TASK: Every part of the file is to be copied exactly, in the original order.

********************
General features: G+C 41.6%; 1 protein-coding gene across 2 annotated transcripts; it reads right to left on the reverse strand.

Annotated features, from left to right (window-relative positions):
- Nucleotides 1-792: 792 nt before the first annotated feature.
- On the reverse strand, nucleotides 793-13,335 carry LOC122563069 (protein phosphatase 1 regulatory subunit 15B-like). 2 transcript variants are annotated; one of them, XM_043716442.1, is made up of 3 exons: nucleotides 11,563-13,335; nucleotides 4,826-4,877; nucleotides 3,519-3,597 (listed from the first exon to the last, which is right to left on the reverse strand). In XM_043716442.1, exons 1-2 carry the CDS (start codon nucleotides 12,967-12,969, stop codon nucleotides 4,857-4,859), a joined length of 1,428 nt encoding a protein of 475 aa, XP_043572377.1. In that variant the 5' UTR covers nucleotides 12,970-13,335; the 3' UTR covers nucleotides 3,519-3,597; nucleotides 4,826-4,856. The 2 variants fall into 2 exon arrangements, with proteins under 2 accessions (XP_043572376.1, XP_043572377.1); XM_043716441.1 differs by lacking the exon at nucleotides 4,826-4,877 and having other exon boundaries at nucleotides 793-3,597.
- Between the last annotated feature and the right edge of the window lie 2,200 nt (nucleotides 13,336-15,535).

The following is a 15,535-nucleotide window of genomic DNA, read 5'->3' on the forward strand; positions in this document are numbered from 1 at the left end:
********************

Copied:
General features: G+C 41.6%; 1 protein-coding gene across 2 annotated transcripts; it reads right to left on the reverse strand.

Annotated features, from left to right (window-relative positions):
- Nucleotides 1-792: 792 nt before the first annotated feature.
- On the reverse strand, nucleotides 793-13,335 carry LOC122563069 (protein phosphatase 1 regulatory subunit 15B-like). 2 transcript variants are annotated; one of them, XM_043716442.1, is made up of 3 exons: nucleotides 11,563-13,335; nucleotides 4,826-4,877; nucleotides 3,519-3,597 (listed from the first exon to the last, which is right to left on the reverse strand). In XM_043716442.1, exons 1-2 carry the CDS (start codon nucleotides 12,967-12,969, stop codon nucleotides 4,857-4,859), a joined length of 1,428 nt encoding a protein of 475 aa, XP_043572377.1. In that variant the 5' UTR covers nucleotides 12,970-13,335; the 3' UTR covers nucleotides 3,519-3,597; nucleotides 4,826-4,856. The 2 variants fall into 2 exon arrangements, with proteins under 2 accessions (XP_043572376.1, XP_043572377.1); XM_043716441.1 differs by lacking the exon at nucleotides 4,826-4,877 and having other exon boundaries at nucleotides 793-3,597.
- Between the last annotated feature and the right edge of the window lie 2,200 nt (nucleotides 13,336-15,535).

The following is a 15,535-nucleotide window of genomic DNA, read 5'->3' on the forward strand; positions in this document are numbered from 1 at the left end: